I love to entertain, but my busy travel schedule puts a damper on hosting elaborate dinner parties. While I find that sous vide makes life simpler in terms of cooking the main course, creating delicious desserts with the same ease is more challenging.
Recently, Suzette suggested that I experiment with pots de crème, a French dessert that I used to serve in my restaurants 20 years ago. These rich, custardy treats share their name with a specialized porcelain container fitted with a lid to prevent a skin forming on the top of the custard.
Although I don’t own any pot de crème cups (and I doubt many people do these days, Suzette excepted), this did not deter me. I used ½-cup ceramic ramekins as well as ¾-cup glass canning jars made by Weck. I love these little containers, and while not as elegant as pot de crème cups, they make charming serving dishes.
It takes just a few minutes and four ingredients to prep the custard base, then the water bath does the rest of the work, effectively functioning as a bain marie. As always, the sous vide technique makes cooking the custard foolproof, and the texture of this dessert is absolutely silken and creamy.
Pots de crème are served cold, so you need to plan on several hours of chilling time prior to serving. As an added bonus, the desserts can be made a day or two in advance.
Pots de crème are an ideal fit with my schedule and my dinner party criteria: quick and easy to make, and deliciously different. Drizzled with caramel and topped with a sprinkling of pistachios, here is a perfect ending to any dinner.
Makes eight ½-cup or six ¾-cup servings
- Fill the water oven to the fill line. Arrange a rack so that it rests about a half-inch below the surface of the water. Place empty ramekins, custard cups, or pot de crème cups on the rack and check to see that the level of the water comes two-thirds up the sides of the cups. Remove the containers from the water oven, but leave the rack in place.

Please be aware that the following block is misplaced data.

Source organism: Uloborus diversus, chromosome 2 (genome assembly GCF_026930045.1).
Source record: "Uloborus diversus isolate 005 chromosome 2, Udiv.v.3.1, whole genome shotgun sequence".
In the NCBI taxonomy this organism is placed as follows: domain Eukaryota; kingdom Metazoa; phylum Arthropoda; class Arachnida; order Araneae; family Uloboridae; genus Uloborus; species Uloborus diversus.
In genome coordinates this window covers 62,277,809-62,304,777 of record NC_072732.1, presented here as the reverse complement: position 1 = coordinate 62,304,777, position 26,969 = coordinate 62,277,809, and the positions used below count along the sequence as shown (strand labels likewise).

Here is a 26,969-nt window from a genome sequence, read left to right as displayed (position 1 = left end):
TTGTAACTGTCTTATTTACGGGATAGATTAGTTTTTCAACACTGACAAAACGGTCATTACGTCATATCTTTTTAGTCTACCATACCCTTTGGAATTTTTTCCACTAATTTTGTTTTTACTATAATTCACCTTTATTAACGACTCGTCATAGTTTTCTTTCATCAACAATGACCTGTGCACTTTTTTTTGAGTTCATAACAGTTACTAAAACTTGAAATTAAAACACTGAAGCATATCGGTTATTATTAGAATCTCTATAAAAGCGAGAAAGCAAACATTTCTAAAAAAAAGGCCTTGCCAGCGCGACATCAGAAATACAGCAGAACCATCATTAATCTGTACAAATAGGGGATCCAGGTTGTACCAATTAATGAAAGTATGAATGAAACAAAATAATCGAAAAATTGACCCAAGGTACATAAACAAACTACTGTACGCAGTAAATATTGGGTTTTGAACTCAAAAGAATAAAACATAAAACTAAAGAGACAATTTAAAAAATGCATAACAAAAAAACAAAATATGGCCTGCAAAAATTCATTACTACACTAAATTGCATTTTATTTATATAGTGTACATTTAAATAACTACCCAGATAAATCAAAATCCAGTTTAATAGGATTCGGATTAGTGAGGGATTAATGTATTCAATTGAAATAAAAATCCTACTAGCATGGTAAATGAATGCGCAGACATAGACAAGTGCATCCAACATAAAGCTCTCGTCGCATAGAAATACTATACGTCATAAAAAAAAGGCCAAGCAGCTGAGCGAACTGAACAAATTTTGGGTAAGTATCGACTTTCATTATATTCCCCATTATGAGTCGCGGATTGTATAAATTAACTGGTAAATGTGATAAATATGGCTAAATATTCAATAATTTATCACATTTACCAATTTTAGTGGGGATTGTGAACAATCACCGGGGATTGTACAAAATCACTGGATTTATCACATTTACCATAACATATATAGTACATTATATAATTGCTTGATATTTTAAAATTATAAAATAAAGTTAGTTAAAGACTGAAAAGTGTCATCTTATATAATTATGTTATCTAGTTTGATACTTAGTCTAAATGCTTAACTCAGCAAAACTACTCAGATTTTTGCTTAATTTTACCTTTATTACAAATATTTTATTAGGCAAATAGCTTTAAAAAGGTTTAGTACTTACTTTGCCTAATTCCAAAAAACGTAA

- Preheat the water bath to 180°F (82°C).
- Place the cream in a saucepan and set over medium heat. Heat the cream until it is hot, but do not allow it to simmer.
- Meanwhile, grate the zest from the blood orange into a medium-sized stainless steel bowl. Juice the orange and add the juice to the bowl. Whisk in the egg yolks and sugar.
- Slowly add the hot cream to the egg mixture, whisking gently. Transfer the custard to a liquid measuring cup and divide evenly among the ramekins or cups. If using ramekins, place a square of plastic wrap over each dish and secure with an elastic band. Trim off excess plastic wrap. If using lidded jars, secure with the lids. Arrange the filled containers on the rack.
- Cook for 1 hour if using ½-cup ramekins, and 1½ hours if using ¾-cup containers.
- Transfer the ramekins from the water bath to a tray. Remove the plastic wrap or lids and let the pots de crème cool for 10 minutes. Transfer to the refrigerator and chill completely before serving.
- To serve, drizzle each pot de crème with some of the hot Orange Caramel and then sprinkle with chopped pistachios.
- Place the sugar and juice in a skillet set over medium heat. Stir until the sugar has melted, brushing down the sides of the pan to dissolve any stray crystals. Cook, without stirring, until the caramel turns a pale golden. Remove from the heat and immediately drizzle some of the caramel on each serving.